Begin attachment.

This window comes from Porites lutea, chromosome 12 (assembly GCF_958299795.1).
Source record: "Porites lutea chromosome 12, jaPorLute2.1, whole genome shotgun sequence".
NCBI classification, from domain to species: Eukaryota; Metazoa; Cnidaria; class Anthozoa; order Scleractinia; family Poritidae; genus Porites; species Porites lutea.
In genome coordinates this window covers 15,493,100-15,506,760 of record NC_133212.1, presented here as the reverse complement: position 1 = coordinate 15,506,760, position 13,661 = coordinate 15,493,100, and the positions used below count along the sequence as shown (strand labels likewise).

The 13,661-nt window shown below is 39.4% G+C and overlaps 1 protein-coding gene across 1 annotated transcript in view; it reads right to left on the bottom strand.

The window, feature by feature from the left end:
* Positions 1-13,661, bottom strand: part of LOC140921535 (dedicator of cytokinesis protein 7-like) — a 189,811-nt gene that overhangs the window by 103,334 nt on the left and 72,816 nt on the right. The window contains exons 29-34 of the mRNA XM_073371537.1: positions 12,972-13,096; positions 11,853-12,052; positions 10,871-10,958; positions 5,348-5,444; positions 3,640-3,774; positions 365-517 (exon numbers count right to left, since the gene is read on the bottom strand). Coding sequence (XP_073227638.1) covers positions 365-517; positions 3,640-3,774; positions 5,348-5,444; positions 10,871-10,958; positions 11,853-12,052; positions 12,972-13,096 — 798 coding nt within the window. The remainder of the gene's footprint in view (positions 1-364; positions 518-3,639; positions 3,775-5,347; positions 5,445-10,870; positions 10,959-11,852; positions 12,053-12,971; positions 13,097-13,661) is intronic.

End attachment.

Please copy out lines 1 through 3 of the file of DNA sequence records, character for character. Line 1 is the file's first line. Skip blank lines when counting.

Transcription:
This window comes from Porites lutea, chromosome 12 (assembly GCF_958299795.1).
Source record: "Porites lutea chromosome 12, jaPorLute2.1, whole genome shotgun sequence".
NCBI classification, from domain to species: Eukaryota; Metazoa; Cnidaria; class Anthozoa; order Scleractinia; family Poritidae; genus Porites; species Porites lutea.